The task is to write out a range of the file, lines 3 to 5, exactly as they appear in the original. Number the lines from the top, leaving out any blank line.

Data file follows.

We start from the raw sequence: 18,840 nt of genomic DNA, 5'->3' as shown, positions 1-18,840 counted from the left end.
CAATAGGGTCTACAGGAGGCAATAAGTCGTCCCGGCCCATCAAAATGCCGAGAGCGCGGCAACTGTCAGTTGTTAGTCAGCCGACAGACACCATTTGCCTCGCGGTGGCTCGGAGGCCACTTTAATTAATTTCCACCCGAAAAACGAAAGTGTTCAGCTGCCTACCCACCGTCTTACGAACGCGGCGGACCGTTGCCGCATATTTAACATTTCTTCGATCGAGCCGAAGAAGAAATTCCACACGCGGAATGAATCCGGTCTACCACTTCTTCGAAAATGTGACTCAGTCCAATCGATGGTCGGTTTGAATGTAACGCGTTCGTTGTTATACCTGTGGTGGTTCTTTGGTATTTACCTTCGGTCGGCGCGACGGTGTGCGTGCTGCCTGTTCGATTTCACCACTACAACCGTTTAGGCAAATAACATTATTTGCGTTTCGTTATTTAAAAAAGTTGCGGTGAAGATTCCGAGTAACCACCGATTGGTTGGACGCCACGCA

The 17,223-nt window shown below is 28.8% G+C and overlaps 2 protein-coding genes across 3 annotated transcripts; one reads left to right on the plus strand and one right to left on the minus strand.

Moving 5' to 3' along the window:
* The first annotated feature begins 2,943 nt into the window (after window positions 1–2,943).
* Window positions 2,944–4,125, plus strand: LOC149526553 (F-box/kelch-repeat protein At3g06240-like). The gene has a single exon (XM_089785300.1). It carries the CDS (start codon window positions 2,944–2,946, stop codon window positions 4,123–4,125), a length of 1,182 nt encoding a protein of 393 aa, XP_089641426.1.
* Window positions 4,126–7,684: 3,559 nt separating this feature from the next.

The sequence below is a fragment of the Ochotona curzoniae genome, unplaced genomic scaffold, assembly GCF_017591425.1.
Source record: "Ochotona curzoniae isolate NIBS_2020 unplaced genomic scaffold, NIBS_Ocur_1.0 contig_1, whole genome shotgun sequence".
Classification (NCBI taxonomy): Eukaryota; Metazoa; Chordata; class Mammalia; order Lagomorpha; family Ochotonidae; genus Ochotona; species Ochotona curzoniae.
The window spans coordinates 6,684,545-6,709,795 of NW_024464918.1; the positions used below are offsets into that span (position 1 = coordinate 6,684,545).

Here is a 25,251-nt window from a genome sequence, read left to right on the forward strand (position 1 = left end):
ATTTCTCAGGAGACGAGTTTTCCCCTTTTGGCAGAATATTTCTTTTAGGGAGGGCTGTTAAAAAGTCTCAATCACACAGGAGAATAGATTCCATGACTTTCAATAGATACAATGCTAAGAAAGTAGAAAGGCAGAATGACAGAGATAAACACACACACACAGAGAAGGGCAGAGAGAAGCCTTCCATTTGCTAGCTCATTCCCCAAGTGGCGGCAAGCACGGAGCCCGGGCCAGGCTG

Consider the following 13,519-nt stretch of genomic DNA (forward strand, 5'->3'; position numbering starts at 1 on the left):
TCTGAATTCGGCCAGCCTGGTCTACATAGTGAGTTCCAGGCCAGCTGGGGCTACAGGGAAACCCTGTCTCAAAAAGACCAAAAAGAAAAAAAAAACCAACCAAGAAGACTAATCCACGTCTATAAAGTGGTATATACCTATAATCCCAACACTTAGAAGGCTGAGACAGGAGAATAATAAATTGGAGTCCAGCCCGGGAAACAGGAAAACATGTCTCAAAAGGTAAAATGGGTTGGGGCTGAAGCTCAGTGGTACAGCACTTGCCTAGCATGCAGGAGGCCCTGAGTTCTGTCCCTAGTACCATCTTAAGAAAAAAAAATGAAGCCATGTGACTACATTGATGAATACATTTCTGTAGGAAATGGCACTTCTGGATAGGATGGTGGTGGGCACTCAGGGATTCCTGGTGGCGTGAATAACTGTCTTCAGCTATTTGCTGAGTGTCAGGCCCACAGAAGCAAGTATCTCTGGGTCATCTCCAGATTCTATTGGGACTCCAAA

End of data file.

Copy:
The 17,223-nt window shown below is 28.8% G+C and overlaps 2 protein-coding genes across 3 annotated transcripts; one reads left to right on the plus strand and one right to left on the minus strand.

Moving 5' to 3' along the window:
* The first annotated feature begins 2,943 nt into the window (after window positions 1–2,943).